SVA: Use “is” or “are” with “an odd number of”? [duplicate]

Which is grammatically correct? (And why?)

• (a) "There are an odd number of items in the box."
• (b) "There is an odd number of items in the box."

marked as duplicate by FumbleFingers, TrevorD, Skooba, jimm101, curiousdanniiMar 17 '17 at 0:58

• Closely related: A number of questions “has been” or “have been” asked? I don't know if the presence of "odd" would make any difference. – sumelic Mar 15 '17 at 20:31
• @sumelic Based on that, we would say "are" is the correct one to use. – Pistos Mar 15 '17 at 20:38
• The presence of odd doesn't make any difference to me. Singular agreement is equally jarring to me in both cases. – Janus Bahs Jacquet Mar 15 '17 at 20:39
• What @Janus said. A number is a number, regardless of whether it's "odd" or not. And I can't be doing with A number are a number. – FumbleFingers Mar 15 '17 at 20:46
• The trouble here is that 'There are a number of ...' surely pragmatically entails four or above. But a mathematician might say 'There is/are an odd number of items in the box. One, to be precise.' – Edwin Ashworth Mar 15 '17 at 21:41

It depends on the focus of your interest...

An odd number of socks means that one sock at least has gone missing.

An odd number of socks have ended up in my sock drawer.

You want the verb to agree with "number," not "items," so the answer is (b).

It helps to turn the sentence around. "An odd number [of items] is in the box."

Number is actually the subject of the sentence, whereas "items" is the object of a preposition and does not get to determine whether verb is single or plural, "is" or "are."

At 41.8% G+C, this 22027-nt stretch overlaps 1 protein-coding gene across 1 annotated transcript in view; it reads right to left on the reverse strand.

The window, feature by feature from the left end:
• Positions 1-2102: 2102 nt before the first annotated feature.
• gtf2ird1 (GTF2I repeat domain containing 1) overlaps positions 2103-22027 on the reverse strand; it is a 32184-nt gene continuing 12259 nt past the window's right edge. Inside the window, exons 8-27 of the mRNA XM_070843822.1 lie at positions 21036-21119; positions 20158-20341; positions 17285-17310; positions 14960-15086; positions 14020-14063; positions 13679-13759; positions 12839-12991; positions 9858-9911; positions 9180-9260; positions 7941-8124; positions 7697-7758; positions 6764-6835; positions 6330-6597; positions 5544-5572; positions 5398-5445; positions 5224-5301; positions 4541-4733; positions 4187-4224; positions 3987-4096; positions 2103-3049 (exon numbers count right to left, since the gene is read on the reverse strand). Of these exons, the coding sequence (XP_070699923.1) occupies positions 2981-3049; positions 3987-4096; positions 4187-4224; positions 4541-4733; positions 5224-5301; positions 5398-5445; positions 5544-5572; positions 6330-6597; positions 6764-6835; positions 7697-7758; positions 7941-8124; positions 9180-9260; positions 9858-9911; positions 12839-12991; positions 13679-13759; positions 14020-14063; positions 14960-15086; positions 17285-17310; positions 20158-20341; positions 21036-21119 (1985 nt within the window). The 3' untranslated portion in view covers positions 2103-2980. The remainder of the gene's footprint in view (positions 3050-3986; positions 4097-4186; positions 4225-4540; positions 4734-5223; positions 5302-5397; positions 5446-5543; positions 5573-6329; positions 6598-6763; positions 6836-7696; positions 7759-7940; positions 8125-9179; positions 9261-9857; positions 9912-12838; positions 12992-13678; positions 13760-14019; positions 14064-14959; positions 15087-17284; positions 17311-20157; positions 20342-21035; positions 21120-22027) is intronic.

• Following that thinking, we should say "A lot of items is in the box"... ? – Pistos Mar 15 '17 at 20:56
• Ah, now we're into the world of collective nouns! Is it "the family is crazy" or "the family are crazy"? "The jury are out" or "The jury is out"? "Lot" can be singular, as in an auction, or plural. The presence of a plural noun (items) wants to push it toward plural, but my point is to remember that the subject of the sentence, not a prepositional object, determines the tense of the verb. – Chas S. Clifton Mar 15 '17 at 21:01
• @ChasS.Clifton That's not collective nouns as such. Certain quantifies (a lot of, a number of, a host of, a group of, etc.) generally take plural agreement despite being morphologically singular. An odd number of is one of those. To me (and many others) “There is an odd number of items is in the box” and “An odd number of items is in the box” are both highly jarring. – Janus Bahs Jacquet Mar 15 '17 at 21:06
• As @tchrist has said: 'We are looking for more substantial answers with documented references, not merely [statements that may possibly be no more than] personal opinion. Those are just comments, not answers.' // One such reference is ODO, which has 'Although the expression ‘a number’ is strictly singular, the phrase ‘a number of’' is used with plural nouns (as what grammarians call a determiner ... ). The verb should therefore be plural....' – Edwin Ashworth Mar 15 '17 at 21:36
• @Pistos Agreement with 'a number of' has already been covered on ELU. The only reason I haven't close-voted this question is because I'm not entirely convinced that 'an odd number of' behaves in exactly the same way. See sumelic's commendable comment. – Edwin Ashworth Mar 16 '17 at 20:15